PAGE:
Author Topic: etiquette of visiting other countries  (Read 19532 times)

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mechtilde

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Re: etiquette of visiting other countries
« Reply #30 on: June 02, 2009, 12:39:27 PM »
I was really surprised at the level of emotion some people still held regarding WWII in Europe; for us it is something that happened somewhere else, and only to our grandparents.  To Europeans it was very immediate, personal and the effects were felt much longer than in the US.  Just because you studied it in history class doesn't mean it's only history to them.

POD! Do you even know how right you are? ;)

My grandmother had to flee from Poland in 1945 and ended up in Bavaria. I never learned how to speak "proper Bavarian" because of it. Therefore, I remember Oma and my family history everytime I say something. Can it get any more "close up and personal"?

Waltraud

Agreed- the same thing happened to my FIL, his parents and sister. They ended up in the Pfalz- only because GFIL was offered a job by a man he made friends with when he was a prisoner of war. They had had a small farm in one of the most fertile parts of what was then Germany, they ended up with nothing but what they stood up in and a few photos. They were very lucky- by 1948 they were together and had a place to live and GFIL had a job.

It is a much more immediate thing for Europeans because of the way in which they suffered.  Also it should be remembered the way in which the peoples of South East Asia suffered,  and that it is as immediate to them as it is to Europeans.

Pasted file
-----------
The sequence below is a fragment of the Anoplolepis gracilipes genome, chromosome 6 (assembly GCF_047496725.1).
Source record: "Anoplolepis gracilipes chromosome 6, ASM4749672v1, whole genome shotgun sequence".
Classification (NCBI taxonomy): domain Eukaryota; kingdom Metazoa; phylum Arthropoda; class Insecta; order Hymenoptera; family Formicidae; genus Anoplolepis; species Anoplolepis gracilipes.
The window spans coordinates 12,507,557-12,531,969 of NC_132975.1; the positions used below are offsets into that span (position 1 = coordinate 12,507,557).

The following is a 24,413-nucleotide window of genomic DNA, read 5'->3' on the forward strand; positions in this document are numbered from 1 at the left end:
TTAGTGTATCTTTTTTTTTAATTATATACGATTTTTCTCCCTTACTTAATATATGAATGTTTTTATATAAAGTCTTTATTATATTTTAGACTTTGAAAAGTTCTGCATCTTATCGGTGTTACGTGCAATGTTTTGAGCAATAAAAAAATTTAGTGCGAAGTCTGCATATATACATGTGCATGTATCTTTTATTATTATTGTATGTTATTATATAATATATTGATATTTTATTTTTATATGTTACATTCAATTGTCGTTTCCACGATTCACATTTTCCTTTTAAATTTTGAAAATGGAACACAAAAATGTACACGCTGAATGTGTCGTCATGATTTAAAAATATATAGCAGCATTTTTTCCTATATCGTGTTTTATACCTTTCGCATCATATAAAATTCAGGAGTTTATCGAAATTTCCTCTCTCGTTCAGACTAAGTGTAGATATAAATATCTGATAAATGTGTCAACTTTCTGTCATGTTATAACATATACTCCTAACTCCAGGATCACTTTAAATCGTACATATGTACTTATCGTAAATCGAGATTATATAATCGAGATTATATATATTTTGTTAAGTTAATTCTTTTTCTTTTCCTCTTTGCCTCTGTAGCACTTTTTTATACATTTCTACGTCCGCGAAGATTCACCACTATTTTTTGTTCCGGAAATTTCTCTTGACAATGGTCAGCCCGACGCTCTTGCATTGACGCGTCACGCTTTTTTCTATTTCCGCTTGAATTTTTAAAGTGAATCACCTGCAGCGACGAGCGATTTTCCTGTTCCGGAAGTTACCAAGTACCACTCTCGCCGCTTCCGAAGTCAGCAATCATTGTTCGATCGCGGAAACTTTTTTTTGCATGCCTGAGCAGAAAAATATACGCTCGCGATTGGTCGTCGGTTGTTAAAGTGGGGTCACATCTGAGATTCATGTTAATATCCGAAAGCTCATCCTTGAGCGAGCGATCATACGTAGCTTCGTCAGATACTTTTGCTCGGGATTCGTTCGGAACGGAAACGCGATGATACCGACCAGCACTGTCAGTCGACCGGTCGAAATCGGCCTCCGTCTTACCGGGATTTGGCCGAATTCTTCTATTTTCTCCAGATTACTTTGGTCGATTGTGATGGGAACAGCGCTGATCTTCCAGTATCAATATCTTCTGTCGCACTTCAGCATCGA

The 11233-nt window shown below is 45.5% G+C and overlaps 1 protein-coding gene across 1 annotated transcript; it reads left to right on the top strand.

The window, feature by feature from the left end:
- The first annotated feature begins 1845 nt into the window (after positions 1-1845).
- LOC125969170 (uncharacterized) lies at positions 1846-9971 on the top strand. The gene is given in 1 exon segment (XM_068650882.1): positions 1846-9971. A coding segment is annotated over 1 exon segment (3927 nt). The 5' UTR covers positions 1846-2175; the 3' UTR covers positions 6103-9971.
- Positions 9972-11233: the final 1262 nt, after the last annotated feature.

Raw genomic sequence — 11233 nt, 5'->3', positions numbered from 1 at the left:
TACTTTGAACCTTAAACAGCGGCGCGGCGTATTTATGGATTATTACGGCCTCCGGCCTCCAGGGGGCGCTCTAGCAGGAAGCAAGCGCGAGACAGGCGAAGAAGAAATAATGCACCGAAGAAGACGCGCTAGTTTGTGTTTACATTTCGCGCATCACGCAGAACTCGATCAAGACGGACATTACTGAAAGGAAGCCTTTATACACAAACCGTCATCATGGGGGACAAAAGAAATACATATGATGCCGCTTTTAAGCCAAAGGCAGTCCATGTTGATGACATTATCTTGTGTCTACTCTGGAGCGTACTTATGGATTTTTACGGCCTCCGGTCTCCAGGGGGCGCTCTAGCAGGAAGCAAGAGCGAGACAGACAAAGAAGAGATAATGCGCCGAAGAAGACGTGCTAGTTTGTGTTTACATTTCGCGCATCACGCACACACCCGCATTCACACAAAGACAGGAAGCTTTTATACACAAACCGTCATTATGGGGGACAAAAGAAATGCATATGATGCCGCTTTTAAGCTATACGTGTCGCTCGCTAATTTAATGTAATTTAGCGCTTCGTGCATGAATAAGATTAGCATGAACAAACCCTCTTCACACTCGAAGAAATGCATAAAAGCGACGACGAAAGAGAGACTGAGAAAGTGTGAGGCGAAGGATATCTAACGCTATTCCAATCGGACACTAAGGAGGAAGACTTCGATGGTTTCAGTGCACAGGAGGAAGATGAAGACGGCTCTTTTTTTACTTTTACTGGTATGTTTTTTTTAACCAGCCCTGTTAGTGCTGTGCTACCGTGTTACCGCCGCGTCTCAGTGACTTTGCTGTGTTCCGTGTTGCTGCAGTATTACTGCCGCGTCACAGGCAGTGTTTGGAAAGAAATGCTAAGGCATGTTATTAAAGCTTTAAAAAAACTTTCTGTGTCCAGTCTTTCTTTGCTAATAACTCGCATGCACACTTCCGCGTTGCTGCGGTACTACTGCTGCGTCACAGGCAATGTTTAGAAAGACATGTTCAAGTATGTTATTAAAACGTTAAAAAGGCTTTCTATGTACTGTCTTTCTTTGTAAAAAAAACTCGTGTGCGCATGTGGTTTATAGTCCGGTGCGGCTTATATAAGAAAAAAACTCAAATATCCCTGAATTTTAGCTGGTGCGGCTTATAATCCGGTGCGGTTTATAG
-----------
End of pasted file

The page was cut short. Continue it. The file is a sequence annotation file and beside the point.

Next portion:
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M-theory

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Re: etiquette of visiting other countries
« Reply #31 on: June 03, 2009, 02:44:53 AM »
I was really surprised at the level of emotion some people still held regarding WWII in Europe; for us it is something that happened somewhere else, and only to our grandparents.  To Europeans it was very immediate, personal and the effects were felt much longer than in the US.  Just because you studied it in history class doesn't mean it's only history to them.



Yeah, and regardless of where you're visiting, or if you're staying at home with a book and your pets, spare us all the jokes about the French surrendering. It's incredibly tiresome - have none of these people ever heard of the French Resistance?